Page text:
A new study into the greenhouse gas (GHG) reduction potential of Miscanthus bioethanol produced in combination with Carbon Capture and Storage (CCS) technology, shows that it delivers significant carbon savings compared with fossil-derived ethanol.
Miscanthus bioethanol is being trialled as part of a larger study called GRACE ‘Growing Advanced Industrial Crops on marginal lands for biorEfineries’. It’s being tested in Croatia, in a first-of-its-kind biorefinery project that aims to integrate a second-generation ethanol plant into an existing fossil refinery.
The GHG reduction potential was evaluated as part of a full environmental life cycle assessment. Terravesta’s R&D manager, Dr Jason Kam, is named in the study and says the carbon saving potential could even be higher. “The data we supplied for the life-cycle analysis was very conservative and we made ‘worst case scenario’ assumptions in terms of land management, as well as accounting for all potential transport.
“For example, we assume that the carbon storage is completely lost in the ground that the Miscanthus is planted into,” he says.
The results showed that Miscanthus bioethanol reduces emissions and is a sustainable alternative.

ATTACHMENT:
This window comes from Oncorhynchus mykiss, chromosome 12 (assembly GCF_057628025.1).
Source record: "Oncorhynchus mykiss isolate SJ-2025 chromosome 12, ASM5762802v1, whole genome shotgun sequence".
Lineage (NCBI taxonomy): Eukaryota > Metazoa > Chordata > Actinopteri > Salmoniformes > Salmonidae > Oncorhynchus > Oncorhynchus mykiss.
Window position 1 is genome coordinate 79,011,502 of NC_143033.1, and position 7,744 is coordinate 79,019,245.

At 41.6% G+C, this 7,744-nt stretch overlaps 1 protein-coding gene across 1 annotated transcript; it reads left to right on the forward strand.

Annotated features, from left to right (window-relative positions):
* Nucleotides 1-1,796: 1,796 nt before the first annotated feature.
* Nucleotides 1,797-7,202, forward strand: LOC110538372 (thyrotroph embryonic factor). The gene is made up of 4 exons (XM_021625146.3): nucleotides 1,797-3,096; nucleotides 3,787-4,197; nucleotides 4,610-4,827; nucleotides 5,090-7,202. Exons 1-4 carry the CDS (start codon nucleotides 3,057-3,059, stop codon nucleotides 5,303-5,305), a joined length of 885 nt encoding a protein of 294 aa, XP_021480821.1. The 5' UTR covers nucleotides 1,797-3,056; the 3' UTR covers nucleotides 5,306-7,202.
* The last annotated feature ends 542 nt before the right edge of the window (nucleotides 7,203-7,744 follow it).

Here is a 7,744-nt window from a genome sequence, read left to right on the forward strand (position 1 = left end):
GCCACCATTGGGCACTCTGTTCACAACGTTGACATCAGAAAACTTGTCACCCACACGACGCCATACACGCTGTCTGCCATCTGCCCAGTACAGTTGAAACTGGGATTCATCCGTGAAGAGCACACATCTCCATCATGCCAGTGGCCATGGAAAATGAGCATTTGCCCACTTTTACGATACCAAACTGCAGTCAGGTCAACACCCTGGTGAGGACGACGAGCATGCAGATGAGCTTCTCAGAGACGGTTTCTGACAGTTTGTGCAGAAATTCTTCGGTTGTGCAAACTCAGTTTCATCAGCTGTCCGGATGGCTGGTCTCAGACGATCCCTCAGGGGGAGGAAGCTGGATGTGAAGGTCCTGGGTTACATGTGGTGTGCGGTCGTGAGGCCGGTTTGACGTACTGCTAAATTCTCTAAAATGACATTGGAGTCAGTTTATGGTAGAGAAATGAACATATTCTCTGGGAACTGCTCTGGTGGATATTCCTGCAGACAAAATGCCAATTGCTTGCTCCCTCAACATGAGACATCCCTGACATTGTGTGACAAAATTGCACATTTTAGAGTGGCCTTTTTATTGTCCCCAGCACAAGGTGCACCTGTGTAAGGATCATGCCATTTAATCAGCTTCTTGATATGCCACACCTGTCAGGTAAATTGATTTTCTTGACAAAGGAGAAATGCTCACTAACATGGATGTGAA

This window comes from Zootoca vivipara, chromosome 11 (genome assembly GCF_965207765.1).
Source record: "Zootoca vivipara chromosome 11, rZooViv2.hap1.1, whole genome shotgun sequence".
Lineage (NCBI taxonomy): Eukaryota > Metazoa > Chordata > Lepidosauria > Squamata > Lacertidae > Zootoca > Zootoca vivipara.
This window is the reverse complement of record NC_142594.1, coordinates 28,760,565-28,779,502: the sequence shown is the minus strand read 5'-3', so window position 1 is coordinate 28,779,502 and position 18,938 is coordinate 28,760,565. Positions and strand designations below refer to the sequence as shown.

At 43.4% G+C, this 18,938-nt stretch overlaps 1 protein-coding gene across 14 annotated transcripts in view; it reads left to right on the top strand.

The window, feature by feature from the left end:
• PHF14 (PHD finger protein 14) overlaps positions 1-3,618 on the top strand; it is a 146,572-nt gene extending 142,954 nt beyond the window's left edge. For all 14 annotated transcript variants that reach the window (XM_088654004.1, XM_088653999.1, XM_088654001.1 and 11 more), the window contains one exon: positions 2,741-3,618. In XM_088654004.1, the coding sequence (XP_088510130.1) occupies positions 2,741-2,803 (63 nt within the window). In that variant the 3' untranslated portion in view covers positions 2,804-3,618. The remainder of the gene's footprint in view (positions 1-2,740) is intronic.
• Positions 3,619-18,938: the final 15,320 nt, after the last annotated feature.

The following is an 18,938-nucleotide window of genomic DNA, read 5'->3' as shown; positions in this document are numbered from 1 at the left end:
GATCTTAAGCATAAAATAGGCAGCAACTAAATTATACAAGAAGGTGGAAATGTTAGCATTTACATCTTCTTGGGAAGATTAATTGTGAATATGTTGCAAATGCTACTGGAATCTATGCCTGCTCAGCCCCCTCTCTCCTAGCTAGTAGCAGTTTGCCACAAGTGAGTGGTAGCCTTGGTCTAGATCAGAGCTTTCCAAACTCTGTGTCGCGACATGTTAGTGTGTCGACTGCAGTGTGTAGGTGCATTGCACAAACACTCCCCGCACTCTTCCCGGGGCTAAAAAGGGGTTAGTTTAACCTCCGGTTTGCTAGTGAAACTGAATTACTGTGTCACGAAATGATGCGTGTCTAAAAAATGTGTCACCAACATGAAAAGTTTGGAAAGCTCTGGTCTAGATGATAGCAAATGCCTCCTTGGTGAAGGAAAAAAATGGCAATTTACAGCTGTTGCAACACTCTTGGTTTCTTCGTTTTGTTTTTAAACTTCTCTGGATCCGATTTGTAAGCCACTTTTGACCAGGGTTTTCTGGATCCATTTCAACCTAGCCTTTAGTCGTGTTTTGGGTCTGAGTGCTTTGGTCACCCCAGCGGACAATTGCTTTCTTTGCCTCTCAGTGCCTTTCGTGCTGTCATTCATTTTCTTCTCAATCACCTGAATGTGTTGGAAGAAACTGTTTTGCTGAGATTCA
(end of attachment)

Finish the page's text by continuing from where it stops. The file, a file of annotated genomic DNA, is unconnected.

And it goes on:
“It’s great that we can save on global warming potential, but there are other things we need to consider,” explains Jason.
“It’s not as simple as transitioning directly from fossil to biofuels, because all of the infrastructures in place are designed for fossil-derived fuel (e.g. petrol and diesel).
“Using blended fuels in existing systems causes different emissions that are not necessarily good for the environment because they aren’t designed for those systems.
“While this study shows that there are carbon reductions to Miscanthus bioethanol, it also generates some questions, such as whether it’s better to invest in more efficient engines instead of changing fuels or have a better-designed engine to handle the type of fuel,” he says.
Jason explains that Terravesta is not scared of facing facts. “We don’t shy away from the truth, and while it’s exciting to be working on bio-alternative products for a greener future, they have to work. There is definitely a market use for bioethanol such as alcohol rubs, which are used as sanitising solutions in every lab and hospital in the country and around the world.
“We’re not afraid of addressing things that studies throw up, and while it’s positive that Miscanthus bioethanol production provides carbon savings, we are dedicated to researching the most suitable and sustainable uses for it, and the future is exciting,” adds Jason.